When Completing the Application Form
- Ensure your application provides sufficient detail.
- The application should provide the IRB a complete outline of your study, step-by-step from start to end. Even the most minute details should be included, explained, and justified.
- Ensure the objective of the project is clear.
- Provide appropriate justification of the scientific significance of the investigation.
- The application should be a stand-alone document. Avoid referring the IRB to outside articles, websites, etc.
- Use language that is clear and concise.
- Write all responses in plain English; do not include academic jargon, abbreviations, citations, etc. All language should be written at a 6th grade reading level.
- Study details are not consistent throughout the application and /or are contradictory.
- “Confidential” is confused with “anonymous”. Very few studies are truly anonymous.
- Show that risks to participants are adequately recognized and addressed.
- It is important that the investigator recognizes the risk involved and that study procedures do not unnecessarily expose participants to risk.
- Risks should be outlined in the application as well as in consent documents.
- Investigators should have a detailed plan for how risk to participants will be mitigated.
- Data security, privacy of participants, monitoring of participants, etc.
- If there are no direct benefits to participants, this is completely normal. In minimal risk research, direct benefit to subjects is rare.
- Compensation is not a benefit of research.
- Address consent and provide complete the appropriate consent documents.
- Consent must be addressed for all studies, even when requesting a waiver in documentation of written consent.
- Use the appropriate Consent Form Template to help ensure all required elements of consent are included.
- Carefully review draft documents for edits and readability, appropriate language/reading level, and appropriate for the proposed consent process.
- Include assent documents if the study involves working with children or other vulnerable populations.
Before you submit an application to the IRB Office
- Ensure all study personnel have completed human subjects protection training within the last 4 years. Human Subjects Protection courses can be accessed through eLearning or CITI. If you are unsure which module(s) is needed, please contact the IRB Office.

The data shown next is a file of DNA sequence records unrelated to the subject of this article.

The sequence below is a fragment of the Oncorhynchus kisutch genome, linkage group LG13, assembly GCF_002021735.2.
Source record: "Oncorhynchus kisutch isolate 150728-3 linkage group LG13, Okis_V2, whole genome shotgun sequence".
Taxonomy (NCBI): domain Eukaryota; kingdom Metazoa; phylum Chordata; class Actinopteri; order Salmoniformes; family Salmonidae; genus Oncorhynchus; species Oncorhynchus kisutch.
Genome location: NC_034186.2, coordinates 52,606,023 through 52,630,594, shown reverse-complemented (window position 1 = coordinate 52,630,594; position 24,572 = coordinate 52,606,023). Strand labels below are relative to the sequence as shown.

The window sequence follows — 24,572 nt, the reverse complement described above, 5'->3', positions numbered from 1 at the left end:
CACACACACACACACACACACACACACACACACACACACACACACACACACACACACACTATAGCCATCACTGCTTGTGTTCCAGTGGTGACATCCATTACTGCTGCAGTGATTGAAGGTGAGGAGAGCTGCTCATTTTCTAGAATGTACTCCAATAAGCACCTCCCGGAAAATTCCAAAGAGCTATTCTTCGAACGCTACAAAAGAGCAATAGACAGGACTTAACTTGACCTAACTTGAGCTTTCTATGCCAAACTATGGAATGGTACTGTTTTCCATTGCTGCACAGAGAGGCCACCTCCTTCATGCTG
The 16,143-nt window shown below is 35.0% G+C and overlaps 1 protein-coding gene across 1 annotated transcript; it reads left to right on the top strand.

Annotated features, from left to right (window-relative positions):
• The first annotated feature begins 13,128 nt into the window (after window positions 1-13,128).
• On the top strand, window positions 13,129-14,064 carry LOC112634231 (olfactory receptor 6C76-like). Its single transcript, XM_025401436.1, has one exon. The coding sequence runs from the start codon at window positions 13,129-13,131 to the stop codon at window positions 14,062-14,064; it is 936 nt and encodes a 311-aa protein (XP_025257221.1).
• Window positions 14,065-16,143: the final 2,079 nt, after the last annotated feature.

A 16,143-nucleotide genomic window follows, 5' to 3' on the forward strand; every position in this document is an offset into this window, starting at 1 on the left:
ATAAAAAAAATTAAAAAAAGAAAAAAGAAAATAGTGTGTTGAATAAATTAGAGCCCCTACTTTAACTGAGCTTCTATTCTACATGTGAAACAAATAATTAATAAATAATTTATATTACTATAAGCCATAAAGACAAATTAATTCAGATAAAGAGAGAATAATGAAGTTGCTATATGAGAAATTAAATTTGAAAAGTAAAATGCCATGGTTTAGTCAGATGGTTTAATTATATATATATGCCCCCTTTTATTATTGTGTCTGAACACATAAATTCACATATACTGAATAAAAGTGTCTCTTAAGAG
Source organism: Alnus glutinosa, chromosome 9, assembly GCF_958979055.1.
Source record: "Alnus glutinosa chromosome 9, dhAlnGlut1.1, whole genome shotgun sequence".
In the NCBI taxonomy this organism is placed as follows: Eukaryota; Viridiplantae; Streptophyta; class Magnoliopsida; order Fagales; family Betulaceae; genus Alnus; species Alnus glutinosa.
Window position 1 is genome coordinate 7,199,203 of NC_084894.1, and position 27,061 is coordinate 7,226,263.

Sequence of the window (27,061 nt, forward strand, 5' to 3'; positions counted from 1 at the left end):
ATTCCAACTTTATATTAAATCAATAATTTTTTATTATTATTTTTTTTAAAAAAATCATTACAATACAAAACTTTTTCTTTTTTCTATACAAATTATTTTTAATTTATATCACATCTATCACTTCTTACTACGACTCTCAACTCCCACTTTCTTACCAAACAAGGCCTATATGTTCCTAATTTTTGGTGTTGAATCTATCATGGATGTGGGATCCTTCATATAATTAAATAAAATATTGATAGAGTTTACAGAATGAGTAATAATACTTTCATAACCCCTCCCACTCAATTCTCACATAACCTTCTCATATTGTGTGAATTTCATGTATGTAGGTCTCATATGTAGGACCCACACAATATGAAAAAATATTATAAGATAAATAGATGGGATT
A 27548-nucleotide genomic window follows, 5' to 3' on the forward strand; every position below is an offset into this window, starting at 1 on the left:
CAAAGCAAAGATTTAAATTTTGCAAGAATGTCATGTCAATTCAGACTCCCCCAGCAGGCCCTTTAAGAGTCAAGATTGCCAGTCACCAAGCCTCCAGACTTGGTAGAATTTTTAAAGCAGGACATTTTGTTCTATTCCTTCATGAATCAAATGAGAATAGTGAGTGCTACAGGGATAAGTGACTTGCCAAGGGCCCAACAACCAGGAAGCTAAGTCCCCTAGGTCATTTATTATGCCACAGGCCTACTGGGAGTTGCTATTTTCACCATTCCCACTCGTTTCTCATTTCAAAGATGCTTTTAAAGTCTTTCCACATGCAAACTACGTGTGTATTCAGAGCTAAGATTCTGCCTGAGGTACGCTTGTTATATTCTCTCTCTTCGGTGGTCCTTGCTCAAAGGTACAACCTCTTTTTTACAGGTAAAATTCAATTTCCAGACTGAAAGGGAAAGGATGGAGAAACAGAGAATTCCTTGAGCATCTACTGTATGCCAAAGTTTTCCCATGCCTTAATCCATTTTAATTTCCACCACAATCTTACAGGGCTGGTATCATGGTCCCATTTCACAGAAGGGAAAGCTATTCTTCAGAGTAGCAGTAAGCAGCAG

- Ensure UTD Key personnel (PI, Co-PI, Faculty Sponsor) have completed an annual Conflict of Interest (COI) disclosure.
- If you are unsure about an individual’s COI status, contact the COI Office.
- Ensure all documents are finalized (no draft documents) and ready for review.
- Review the application and supporting documents to ensure consistency.
- Ensure numbers (time commitment, number of subjects, age of subjects, compensation, etc.) are consistent across all sections of the application and all documents.
- Ensure risks and benefits are consistent in the application and consent, etc.
During the Review Process
- Promptly address and respond to IRB comments or questions.
- Additional information provided in response to comments should be made directly into the application form and not within the comments section alone. IRB Reviewers evaluate information in the form and not that contained within the comments section.
- Contact the assigned IRB Specialist if you do not understand the IRB’s feedback.
After Approvals are Released
- Begin your project, only after final IRB approval has been provided.
- If participants are providing signed, written consent, use only documents with the IRB approval stamp.
- Retain documents and data in accordance with the approved application and campus policies.
- Create and submit Modification applications to propose updates or modifications to the study as needed.
- Create and submit Renewal applications well in advance of expiration dates if the research activities need to continue.
If you have questions at any point in the submission or approval process, contact the IRB Office.